During those seven magical years spent growing up on that old familiar street not so far away called Flamingo, our parents were like most parents. Just trying to pay the bills, raise their kids with good morals, and hopefully give them a bright future. They tried to educate us five kids and give us the tools that we’d need one day to be successful in the world.
Looking back at that time, I think they did the best that they could while juggling jobs and the demands that five kids bring. But there was one thing they couldn’t make us understand that would’ve really helped me out. They either didn’t know, or they wanted us to find out by ourselves.
Everybody is different, but everybody is actually the same.
Growing up, it was easy to see the different part. All the kids who lived on Flamingo were different, but some more so than others. For example, Bubba Hanks was about twice the size of anybody else his age — that was easy to see. Goofy Steve was by far the tallest and skinniest kid in our neighborhood. Ben Rutkowski — Ski — was the only kid who lived on Flamingo with dark skin and jet-black curly hair. Betsey and her friend Tina shared a special talent — somehow, they always knew all the secrets on Flamingo.
Down the Street Bully Brad also had a special talent. He was always able to find one of us kids, no matter where we hid, and then beat us up.
Neighbor Thomas could catch anything thrown near him, and Candi was the prettiest girl who lived on Flamingo. These are just a few of the kids who looked or acted different, but there were many, many more. And if asked, they all would say they didn’t fit in.
In reality, everybody actually fits in … in their own special way.
Due to his great size, Bubba helped defend all of us against Down the Street Bully Brad and his gang of three. He went on to earn a four-year football scholarship to a major college. But despite his great size, Bubba was kind and gentle, and he fit well into this world.
Candi was beautiful, but also one of the smartest kids in all of Mt. Olive Elementary and Briarwood High School. She received an academic scholarship and eventually became a doctor.
With his jet-black, curly hair and dark skin, Ski looked different from the rest of the kids living on Flamingo. But back in Italy he looked like any other kid. By age eight, he could speak three languages. As an adult, he became an interpreter for a multi-national company.
Neighbor Thomas’s ability to catch anything made him the best receiver Briarwood High School Buccaneer football team had ever seen. He too went to college on a football scholarship.
My archnemesis, Bully Brad wasn’t a bully because he was mean at heart. It was many years later that we found out the origin of his meanness. He was really a normal kid like the rest of us, but with one exception. None of us ever knew being tough and uncaring was his way of surviving a nightmare home life. As an adult, just what kind of job does a childhood bully have as an adult? I heard he was a counselor for troubled youths. Then again, I also heard he was a prison guard.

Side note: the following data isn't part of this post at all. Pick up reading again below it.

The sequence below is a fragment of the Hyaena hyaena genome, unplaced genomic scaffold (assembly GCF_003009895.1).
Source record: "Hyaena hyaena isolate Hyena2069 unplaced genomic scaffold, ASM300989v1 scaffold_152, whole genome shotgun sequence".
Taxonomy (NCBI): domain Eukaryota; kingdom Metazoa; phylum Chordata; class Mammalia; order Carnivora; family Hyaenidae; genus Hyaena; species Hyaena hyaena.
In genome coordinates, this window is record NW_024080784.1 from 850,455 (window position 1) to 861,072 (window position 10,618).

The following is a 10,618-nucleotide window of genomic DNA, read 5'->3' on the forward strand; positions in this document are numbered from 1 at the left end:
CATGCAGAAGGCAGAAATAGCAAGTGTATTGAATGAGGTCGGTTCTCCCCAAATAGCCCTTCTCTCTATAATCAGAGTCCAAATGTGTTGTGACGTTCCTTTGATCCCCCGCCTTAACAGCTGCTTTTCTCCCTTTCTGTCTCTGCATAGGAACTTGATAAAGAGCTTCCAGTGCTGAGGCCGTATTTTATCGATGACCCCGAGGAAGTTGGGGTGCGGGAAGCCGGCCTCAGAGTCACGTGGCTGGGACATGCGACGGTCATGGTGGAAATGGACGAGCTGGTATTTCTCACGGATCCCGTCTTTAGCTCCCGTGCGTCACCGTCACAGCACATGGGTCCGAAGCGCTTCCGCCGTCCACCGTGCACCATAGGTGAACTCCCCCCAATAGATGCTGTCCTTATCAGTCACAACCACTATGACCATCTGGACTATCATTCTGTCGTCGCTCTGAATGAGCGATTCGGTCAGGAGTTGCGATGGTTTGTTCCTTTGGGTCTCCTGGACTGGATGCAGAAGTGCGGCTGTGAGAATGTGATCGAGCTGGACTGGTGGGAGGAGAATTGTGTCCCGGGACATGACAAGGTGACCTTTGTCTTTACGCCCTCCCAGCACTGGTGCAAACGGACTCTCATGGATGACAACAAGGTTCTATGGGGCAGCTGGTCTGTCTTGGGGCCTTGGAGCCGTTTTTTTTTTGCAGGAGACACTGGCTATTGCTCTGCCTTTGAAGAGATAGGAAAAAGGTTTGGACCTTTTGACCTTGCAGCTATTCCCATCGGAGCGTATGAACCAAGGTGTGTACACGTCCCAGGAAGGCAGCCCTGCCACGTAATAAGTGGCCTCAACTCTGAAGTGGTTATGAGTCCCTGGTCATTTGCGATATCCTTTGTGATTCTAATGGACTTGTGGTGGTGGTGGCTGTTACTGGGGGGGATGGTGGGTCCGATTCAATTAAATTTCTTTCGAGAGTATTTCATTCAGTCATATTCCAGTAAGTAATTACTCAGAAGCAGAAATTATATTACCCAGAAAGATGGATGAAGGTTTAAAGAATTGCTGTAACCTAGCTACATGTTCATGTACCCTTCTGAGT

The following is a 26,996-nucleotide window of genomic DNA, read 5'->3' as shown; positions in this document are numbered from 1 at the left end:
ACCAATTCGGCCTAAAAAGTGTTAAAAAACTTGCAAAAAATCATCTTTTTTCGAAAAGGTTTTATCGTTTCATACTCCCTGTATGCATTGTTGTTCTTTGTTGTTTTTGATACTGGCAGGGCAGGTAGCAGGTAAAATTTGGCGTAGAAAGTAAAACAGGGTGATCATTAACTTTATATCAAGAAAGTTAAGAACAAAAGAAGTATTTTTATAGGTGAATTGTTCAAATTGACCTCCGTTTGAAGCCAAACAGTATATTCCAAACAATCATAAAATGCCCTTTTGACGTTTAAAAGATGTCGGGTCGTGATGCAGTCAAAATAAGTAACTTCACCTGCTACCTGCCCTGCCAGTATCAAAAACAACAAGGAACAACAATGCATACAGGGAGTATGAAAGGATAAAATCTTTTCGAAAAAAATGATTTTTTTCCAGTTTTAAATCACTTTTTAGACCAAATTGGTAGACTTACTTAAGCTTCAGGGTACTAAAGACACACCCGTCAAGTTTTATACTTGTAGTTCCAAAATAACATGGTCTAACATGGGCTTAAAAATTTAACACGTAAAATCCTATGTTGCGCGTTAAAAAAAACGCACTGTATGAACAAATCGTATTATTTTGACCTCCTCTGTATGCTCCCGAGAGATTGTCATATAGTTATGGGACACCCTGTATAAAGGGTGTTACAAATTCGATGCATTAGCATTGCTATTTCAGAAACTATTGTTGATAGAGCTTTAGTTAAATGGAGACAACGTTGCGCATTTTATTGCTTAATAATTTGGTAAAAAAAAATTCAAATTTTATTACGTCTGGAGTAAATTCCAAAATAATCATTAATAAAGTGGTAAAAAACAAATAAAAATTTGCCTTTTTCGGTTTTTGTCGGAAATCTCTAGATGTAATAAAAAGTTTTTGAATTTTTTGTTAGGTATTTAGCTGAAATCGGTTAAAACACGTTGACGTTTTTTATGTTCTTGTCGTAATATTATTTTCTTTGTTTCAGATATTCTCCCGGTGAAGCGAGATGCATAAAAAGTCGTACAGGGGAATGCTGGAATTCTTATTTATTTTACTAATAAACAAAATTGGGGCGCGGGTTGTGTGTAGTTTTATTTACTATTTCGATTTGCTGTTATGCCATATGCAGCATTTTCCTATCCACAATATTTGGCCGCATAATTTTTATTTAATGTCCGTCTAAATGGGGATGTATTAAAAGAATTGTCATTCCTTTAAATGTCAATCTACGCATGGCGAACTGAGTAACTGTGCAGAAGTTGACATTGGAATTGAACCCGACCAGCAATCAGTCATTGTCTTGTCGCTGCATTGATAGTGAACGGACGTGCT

Even at our house, Twin Brother Mark and I were different while growing up back on Flamingo. He was short; I was tall. Mark was a fast runner; I was much slower. I loved wrestling. Mark? Not so much. While he was sleeping, I enjoyed jumping on him. He didn’t like it at all.
The point is, even we twins couldn’t have been more different, but then again, we were still brothers and had more in common than differences. Due to our twin talk, we both had trouble learning in school until we reached the third grade. We also believed in fairness and in a fight would defend each other to the very end.
We are all different.
But if we look past our differences, we’re all really the same. Growing up back on Flamingo, it was the one thing my parents failed to make me understand. But it wasn’t for the lack of trying.
They told me many times, “It’s okay that you’re different. If everybody was the same, it would make for one boring world, now, wouldn’t it?”
And each time, I didn’t believe them because I was too focused on what I considered to be my weirdness — my differences from the other kids who lived on Flamingo.
It’s taken a lifetime for me to embrace the things that make me different from everybody else. I thought those things made me an uninteresting person — one no one would want to be around.
But now I know the opposite is true.
Sadly, too many folks out there can only see the differences in people, and they stop looking any further. If they took a closer look, they would see there’s so much more to folks than their outward appearance or the way they talk, walk or even act.
So embrace your differences! It’s what makes you — you. Stand up and stand out from the crowds and be the unique person that you are. Remember, we are still all the same on the inside. If everyone realized that, wouldn’t this be a much better world?
The great secret is this: No one thinks that they fit in — but actually everyone does. And that is Life Lesson #9.
[Rick Ryckeley has been writing stories weekly in The Citizen since 2001.]